Underground Atlanta has been home to many tourists searching for the true “Downtown” feel. But over the years, the sea of people has dwindled to the occasional random straggler and Underground has been left to collect dust.
Still, there is hope for the neglected 12-acre lot that is the heart of Downtown Atlanta – maybe.
WRS, Inc., a South Carolina real estate company, made a bid to purchase the property last December. According to the Purchase and Sale Agreement between WRS, Inc. and the City of Atlanta, Sep. 30 was to be the closing date. That day has come and past and the contract sits uninked.
The Atlanta Business Chronicle (ABC) reported the sale has been delayed until Jan. 15 as the “city of Atlanta works through what Mayor Kasim Reed described as a ‘solvable problem.’”
Although the contract is still in the works, Kyle Kennedy, president of the Atlanta Downtown Neighborhood Association, said the public has yet to see a full rendering of the proposed redevelopment.
Kennedy said there has been no update or final development plan since the release of the preliminary site plan this past February.
“Well what I think that the developer is proposing housing and new retail, including a grocery store, [and] it is a great project” Kennedy said. “But there hasn’t been any additional information that has come out that’s helped clarify or provide additional information to how the plan will actually work.”
Whatever WRS, Inc. has envisioned, ABC said the success in reviving the heart of Downtown relies heavily with Georgia State and Georgia Tech students. For a grocery store to thrive, the area needs in-town residents.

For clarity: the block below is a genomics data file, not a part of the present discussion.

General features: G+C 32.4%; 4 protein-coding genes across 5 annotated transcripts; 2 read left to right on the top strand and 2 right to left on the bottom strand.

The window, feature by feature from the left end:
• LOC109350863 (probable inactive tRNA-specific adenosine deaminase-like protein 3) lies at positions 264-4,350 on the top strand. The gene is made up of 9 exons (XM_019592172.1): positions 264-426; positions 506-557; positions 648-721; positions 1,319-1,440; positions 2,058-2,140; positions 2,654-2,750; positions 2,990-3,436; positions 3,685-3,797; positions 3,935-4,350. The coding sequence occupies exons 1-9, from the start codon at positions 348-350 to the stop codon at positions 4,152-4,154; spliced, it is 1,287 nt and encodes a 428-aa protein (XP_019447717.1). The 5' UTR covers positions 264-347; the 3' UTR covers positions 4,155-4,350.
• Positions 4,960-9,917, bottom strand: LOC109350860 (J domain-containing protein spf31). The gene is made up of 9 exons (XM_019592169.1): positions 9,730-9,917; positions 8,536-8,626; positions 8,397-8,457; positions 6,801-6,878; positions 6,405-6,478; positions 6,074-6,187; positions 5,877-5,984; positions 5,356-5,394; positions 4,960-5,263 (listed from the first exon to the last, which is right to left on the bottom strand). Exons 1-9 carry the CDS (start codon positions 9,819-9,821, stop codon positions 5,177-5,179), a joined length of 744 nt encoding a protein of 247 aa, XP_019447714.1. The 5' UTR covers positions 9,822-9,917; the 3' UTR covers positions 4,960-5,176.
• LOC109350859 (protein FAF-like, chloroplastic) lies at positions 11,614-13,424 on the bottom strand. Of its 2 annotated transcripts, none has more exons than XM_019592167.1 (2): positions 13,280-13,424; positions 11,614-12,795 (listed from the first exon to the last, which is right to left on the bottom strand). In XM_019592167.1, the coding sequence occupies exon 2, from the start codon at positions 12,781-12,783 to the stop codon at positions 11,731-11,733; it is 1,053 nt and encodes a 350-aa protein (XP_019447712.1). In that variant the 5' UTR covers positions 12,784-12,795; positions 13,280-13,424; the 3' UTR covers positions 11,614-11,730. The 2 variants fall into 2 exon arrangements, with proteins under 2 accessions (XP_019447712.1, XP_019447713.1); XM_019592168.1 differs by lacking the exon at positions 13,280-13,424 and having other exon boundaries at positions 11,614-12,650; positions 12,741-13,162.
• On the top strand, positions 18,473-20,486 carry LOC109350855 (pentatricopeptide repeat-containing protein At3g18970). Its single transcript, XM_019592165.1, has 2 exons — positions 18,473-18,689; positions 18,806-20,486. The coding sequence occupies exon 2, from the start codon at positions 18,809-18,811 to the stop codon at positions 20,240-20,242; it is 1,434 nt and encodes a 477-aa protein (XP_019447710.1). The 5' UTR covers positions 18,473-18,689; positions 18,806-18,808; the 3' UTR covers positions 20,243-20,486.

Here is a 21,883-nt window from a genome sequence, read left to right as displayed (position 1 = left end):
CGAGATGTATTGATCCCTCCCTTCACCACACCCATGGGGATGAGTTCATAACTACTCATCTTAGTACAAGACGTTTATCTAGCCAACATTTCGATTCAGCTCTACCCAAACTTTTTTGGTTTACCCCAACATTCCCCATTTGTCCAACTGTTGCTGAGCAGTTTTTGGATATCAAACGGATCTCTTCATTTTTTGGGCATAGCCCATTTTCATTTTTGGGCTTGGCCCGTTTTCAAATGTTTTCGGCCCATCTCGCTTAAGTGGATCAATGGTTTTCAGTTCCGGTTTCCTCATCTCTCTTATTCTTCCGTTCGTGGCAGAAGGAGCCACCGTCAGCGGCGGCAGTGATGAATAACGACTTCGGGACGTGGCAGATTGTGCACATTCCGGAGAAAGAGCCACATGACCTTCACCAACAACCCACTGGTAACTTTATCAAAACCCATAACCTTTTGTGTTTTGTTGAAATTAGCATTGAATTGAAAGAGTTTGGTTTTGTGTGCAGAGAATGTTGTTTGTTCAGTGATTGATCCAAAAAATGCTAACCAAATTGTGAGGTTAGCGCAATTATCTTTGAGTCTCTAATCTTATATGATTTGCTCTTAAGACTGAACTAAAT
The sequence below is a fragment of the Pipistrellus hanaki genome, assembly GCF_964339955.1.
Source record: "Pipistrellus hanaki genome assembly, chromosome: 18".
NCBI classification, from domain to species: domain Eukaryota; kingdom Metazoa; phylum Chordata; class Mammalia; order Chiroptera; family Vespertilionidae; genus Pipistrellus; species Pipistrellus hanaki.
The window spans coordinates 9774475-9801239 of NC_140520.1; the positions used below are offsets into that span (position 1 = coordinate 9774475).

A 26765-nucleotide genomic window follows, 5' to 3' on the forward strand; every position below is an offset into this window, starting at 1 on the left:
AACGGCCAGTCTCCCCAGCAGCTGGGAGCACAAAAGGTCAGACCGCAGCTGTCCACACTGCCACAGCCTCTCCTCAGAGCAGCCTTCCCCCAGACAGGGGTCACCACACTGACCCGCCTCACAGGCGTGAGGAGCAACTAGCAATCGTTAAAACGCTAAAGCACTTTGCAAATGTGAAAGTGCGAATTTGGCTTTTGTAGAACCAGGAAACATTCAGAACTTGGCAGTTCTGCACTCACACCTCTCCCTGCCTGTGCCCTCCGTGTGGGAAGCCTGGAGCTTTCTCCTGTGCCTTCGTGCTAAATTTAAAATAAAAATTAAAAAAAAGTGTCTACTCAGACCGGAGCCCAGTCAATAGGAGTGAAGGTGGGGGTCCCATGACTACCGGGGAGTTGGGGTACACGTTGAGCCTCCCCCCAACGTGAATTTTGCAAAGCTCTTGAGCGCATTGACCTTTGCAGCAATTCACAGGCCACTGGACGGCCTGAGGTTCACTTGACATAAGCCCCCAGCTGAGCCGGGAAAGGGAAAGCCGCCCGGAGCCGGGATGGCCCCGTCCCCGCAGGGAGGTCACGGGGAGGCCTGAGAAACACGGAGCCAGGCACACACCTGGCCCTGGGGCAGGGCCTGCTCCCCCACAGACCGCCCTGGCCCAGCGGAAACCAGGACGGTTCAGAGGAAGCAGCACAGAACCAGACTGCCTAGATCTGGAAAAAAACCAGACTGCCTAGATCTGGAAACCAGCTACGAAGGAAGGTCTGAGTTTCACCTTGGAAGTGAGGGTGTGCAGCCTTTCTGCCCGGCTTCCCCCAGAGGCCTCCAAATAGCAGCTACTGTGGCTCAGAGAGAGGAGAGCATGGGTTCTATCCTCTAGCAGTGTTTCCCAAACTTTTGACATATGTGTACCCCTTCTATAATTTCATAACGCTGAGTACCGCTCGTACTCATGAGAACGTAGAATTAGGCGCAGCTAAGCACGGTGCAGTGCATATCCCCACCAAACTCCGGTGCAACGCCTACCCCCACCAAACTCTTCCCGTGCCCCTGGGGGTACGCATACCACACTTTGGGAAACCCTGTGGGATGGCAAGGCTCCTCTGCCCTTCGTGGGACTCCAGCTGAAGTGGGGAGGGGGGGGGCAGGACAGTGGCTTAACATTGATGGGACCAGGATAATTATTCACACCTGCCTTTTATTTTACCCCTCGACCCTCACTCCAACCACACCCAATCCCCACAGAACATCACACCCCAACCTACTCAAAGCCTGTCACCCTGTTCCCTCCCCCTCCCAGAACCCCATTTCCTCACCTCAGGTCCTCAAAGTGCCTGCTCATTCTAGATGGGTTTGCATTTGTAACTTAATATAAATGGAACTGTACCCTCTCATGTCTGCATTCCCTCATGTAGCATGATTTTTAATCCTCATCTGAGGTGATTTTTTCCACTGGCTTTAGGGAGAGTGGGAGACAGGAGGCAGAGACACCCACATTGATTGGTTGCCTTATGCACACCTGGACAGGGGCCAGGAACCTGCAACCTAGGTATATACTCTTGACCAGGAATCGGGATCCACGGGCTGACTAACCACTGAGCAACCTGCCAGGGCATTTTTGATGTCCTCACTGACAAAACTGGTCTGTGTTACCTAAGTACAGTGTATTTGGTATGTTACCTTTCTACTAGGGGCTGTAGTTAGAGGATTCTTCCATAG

How safe is Underground Atlanta?
However, getting students to visit Underground Atlanta, even with a facelift, may prove difficult.
Georgia State senior Adam Chaves said he visited the area as a child, but the influx of crime has kept him at bay from returning.
“Hearing and reading about fellow GSU students getting mugged is a good factor that plays into my not-so-great feelings towards Underground these days, along with the [recent] MARTA shooting [that happened] just a little ways up at the Five Points Station,” he said.
Comparing crime statistics from last year until Sep. 28 of this year within a quarter of a mile radius of Underground, 2015 has seen a drop or an even number of atrocities in the area, according to an email from the Atlanta Police Department (APD). Rape is the only exception.
Chaves isn’t the only one who is cautious to step foot in Underground. Another Georgia State senior, Eric Wightman, reinforced the damaged reputation of Underground by calling it a “shit-hole.”
Redevelopment won’t be enough to change the current culture of Underground, said Chaves. He said the issues of crime and homelessness would require a city-wide cooperative effort between the APD and other organizations.
“I can’t tell you how many times I’ve been offered cocaine or molly while walking to or from my car,” he said. “If nothing is done about these concerns, I can guarantee that this reiteration of Underground will just be history repeating itself.”
If “new life is breathed” into the area, Chaves said he would be willing to give Underground another shot. But until then, he is keeping his distance.
“For now, Underground Atlanta will just serve as a cheap, convenient parking deck for when I have to make a quick stop in Downtown,” he said.